Leopard Arrives in Bangkok

By Graham K. Rogers

While Leopard was released at 6pm on Friday round the world, including Singapore, in Thailand we had an 18-hour delay to 12 noon on 27th October. Some shops did not have it and I was told 4pm. I eventually tracked it down in Siam Discovery Center just after lunch.

The differences start with the number of versions -- only one -- continue with the price of $129 (4,790 baht here), and reach deep into the workings of OS X. While Apple claims 300 improvements, some are simple tweaks or cosmetic. Others, however, will benefit users considerably. There are also a few undocumented changes.

I had already made sure my MacBookPro was running cleanly, but I did it again the day before and also made a double backup of the data. By Saturday morning there were reports of problems and MacFixit made several suggestions. Despite their dire warnings, I decided on a simple upgrade. It was completed in about an hour. Details may be seen in my Bangkok Diary. The installation ate the disk: I started with 68G and ended with 58G.

After the restart and the usual registration, I checked that Mail was working as well as Safari then began to look around, paying attention to the more prominent new features like Coverflow and Spaces.

Like all applications, Mail has a new toolbar with crisper fonts: a cosmetic effect that changes nothing in its operation. Throughout OS X there are new icons, for folders and file types.

My settings were intact and the integrity of the mailboxes was fine: all had been preserved. The Junk Mail menu displayed all messages in the index in an orange script, but (thus far) I have been unable to change this to a more sedate black, or any other colour.

A new feature allowed RSS feeds to be downloaded as mail, so in Safari RSS pages there is now an extra "subscribe" link for that purpose. New items in the feeds themselves are highlighted with a blue dot and a subtle blue shading. I miss the brighter colours that made it clear which items were new, but there is nothing in the preferences that now allows these.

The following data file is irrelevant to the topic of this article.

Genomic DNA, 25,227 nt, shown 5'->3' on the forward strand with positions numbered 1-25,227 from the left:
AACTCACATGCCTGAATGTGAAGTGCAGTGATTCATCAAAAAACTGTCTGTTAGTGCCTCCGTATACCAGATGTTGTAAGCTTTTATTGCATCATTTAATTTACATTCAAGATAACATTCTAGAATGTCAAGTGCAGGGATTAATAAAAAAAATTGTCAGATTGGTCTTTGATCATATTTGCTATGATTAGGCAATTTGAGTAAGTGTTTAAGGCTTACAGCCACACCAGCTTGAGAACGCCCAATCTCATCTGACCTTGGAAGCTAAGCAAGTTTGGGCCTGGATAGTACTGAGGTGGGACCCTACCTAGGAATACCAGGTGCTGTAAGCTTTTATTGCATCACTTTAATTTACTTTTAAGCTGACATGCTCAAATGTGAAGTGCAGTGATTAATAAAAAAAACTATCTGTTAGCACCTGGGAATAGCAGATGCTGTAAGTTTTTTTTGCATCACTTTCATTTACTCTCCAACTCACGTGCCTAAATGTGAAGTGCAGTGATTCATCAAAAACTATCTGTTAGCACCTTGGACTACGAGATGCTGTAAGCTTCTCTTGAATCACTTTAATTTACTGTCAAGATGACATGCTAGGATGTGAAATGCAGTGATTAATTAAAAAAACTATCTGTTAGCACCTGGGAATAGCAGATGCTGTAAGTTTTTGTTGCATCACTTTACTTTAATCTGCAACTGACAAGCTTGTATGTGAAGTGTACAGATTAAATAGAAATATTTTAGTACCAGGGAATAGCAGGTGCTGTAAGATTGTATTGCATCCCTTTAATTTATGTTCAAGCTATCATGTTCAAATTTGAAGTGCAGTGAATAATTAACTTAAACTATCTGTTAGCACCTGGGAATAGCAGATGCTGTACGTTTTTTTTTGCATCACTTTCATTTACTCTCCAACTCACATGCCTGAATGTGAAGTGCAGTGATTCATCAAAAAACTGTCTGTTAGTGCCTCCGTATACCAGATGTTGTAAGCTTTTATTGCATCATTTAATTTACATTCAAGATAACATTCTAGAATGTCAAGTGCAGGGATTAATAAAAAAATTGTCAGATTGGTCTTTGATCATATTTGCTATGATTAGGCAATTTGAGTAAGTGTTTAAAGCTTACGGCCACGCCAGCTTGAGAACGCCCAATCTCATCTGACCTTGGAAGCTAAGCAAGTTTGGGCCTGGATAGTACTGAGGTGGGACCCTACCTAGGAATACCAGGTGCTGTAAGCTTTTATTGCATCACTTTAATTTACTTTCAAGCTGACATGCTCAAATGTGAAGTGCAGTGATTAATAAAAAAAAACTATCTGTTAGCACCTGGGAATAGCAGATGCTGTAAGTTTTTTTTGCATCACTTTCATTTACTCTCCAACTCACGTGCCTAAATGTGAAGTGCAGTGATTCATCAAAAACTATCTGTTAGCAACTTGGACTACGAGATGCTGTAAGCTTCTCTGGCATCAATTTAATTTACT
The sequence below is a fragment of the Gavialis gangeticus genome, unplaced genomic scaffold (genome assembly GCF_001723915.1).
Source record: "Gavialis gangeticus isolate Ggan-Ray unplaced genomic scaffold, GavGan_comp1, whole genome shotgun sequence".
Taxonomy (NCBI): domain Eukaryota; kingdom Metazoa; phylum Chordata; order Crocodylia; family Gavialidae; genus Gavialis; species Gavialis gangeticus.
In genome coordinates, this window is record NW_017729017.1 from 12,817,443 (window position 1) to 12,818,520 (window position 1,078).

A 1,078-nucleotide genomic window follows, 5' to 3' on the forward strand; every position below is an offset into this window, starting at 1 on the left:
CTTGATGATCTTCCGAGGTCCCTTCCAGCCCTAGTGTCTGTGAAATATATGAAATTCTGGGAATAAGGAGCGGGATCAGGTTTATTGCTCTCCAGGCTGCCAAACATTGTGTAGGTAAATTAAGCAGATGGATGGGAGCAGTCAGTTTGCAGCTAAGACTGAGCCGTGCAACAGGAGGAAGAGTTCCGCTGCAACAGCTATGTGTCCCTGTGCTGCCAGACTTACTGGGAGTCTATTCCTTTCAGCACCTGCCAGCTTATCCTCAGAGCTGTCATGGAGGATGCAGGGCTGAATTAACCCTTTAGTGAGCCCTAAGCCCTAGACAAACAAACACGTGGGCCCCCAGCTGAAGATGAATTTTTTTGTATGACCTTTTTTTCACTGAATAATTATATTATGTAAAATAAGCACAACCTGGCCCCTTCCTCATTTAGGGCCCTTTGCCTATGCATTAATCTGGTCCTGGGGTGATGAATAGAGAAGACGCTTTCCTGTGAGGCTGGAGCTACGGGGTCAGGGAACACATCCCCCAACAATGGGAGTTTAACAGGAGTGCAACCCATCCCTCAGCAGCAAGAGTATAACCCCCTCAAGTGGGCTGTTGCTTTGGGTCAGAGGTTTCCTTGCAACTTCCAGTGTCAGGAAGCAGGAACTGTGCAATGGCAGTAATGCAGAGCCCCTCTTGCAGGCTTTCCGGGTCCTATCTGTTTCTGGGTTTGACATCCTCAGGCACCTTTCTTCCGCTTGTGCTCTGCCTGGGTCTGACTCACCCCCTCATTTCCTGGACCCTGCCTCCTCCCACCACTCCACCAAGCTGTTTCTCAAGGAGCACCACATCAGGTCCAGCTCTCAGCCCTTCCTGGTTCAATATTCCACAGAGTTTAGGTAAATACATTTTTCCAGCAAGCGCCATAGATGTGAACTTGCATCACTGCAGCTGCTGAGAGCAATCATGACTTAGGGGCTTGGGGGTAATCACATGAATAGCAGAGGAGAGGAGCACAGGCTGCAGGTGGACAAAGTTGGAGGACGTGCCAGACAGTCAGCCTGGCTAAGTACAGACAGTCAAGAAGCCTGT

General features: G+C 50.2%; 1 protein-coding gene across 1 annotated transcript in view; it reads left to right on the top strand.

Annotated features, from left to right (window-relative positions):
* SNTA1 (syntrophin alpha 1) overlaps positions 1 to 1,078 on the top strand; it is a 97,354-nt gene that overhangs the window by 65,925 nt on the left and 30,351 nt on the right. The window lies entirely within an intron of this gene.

Coverflow was first used in iTunes and allows horizontal scrolling of album covers. It may also be seen on the iPod touch and the iPhone. It is now a Finder display method: contents of some file-types may be viewed without needing them to be opened. I find this is best seen if the Finder window is enlarged: the text on the pages can be seen clearly then.

Even if the Finder window is small, there are two ways to have a look. Tapping the space bar of a highlighted file brings it out of the window; and an icon at the bottom allows it then to be examined full screen, without opening the application (for example a browser or a document program). If the "Quick Look" icon has been added to the Finder's toolbar this has the same effect as using the spacebar.

According to AppleInsider, Xerox (who produced many of the technologies that Macs use) developed something akin to Spaces, in "Rooms" and a similar idea was used in Linux systems. Spaces takes this concept of multiple desktops a bit further. Almost all of the pre-release screenshots have shown four screens, but the user may use up to sixteen with a 4 x 4 grid.

I set this up initially with a screen for Internet working, one for graphics, a third for iTunes and another for boring stuff like spreadsheets and the calendar. The F8 key brings them all up (a notebook user may also need the fn key), but there is also a convenient menubar icon that allows quick selection. Clicking on an open application's icon in the Dock will switch to that program and to its Space. When all Spaces are viewed onscreen, an application can be dragged from one to another.

Only one application failed: the Open Source Gimp which I have used instead of Adobe Photoshop. Little Snitch is no longer reporting the specific application that tries to transmit over the Internet but instead reports all as kernel tasks. This lead to me briefly stopping my Internet access. Growl (a notification system) needed updating so OS X declined to start it, but I downloaded the newest version later.

There are a number of features I am not sure about. The menubar, for example, is semi-transparent so while it compensates for a darker image on the desktop, one that has light and dark patches shows through more. In AddressBook, the Bluetooth connection has been removed. Repairing Permissions has no progress bar, only the candy-stripe effect, so it is not easy to gauge progress.

My transition to Leopard has been fairly smooth and I shall be examining it in more detail soon, beginning with Time Machine: Apple's new backup feature.

Made on Mac

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